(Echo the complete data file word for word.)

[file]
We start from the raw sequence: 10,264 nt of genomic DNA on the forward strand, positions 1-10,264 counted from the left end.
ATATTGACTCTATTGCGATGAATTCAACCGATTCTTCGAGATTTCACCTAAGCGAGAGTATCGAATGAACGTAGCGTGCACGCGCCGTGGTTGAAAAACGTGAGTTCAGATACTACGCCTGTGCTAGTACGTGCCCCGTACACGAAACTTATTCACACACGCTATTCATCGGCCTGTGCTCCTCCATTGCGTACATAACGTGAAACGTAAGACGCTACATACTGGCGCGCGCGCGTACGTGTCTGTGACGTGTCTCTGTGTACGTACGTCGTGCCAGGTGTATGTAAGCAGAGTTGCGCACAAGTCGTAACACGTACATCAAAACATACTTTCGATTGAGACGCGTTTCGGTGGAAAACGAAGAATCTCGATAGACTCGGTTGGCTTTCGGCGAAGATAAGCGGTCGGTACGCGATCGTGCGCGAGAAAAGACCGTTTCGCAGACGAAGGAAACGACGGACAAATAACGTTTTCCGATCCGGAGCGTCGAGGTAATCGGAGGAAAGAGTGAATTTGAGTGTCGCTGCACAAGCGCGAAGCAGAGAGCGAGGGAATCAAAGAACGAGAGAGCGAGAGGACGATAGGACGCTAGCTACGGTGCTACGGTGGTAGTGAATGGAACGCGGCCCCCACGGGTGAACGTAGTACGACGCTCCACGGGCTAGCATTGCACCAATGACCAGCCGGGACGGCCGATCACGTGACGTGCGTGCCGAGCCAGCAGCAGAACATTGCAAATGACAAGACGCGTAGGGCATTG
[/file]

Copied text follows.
We start from the raw sequence: 10,264 nt of genomic DNA on the forward strand, positions 1-10,264 counted from the left end.
ATATTGACTCTATTGCGATGAATTCAACCGATTCTTCGAGATTTCACCTAAGCGAGAGTATCGAATGAACGTAGCGTGCACGCGCCGTGGTTGAAAAACGTGAGTTCAGATACTACGCCTGTGCTAGTACGTGCCCCGTACACGAAACTTATTCACACACGCTATTCATCGGCCTGTGCTCCTCCATTGCGTACATAACGTGAAACGTAAGACGCTACATACTGGCGCGCGCGCGTACGTGTCTGTGACGTGTCTCTGTGTACGTACGTCGTGCCAGGTGTATGTAAGCAGAGTTGCGCACAAGTCGTAACACGTACATCAAAACATACTTTCGATTGAGACGCGTTTCGGTGGAAAACGAAGAATCTCGATAGACTCGGTTGGCTTTCGGCGAAGATAAGCGGTCGGTACGCGATCGTGCGCGAGAAAAGACCGTTTCGCAGACGAAGGAAACGACGGACAAATAACGTTTTCCGATCCGGAGCGTCGAGGTAATCGGAGGAAAGAGTGAATTTGAGTGTCGCTGCACAAGCGCGAAGCAGAGAGCGAGGGAATCAAAGAACGAGAGAGCGAGAGGACGATAGGACGCTAGCTACGGTGCTACGGTGGTAGTGAATGGAACGCGGCCCCCACGGGTGAACGTAGTACGACGCTCCACGGGCTAGCATTGCACCAATGACCAGCCGGGACGGCCGATCACGTGACGTGCGTGCCGAGCCAGCAGCAGAACATTGCAAATGACAAGACGCGTAGGGCATTG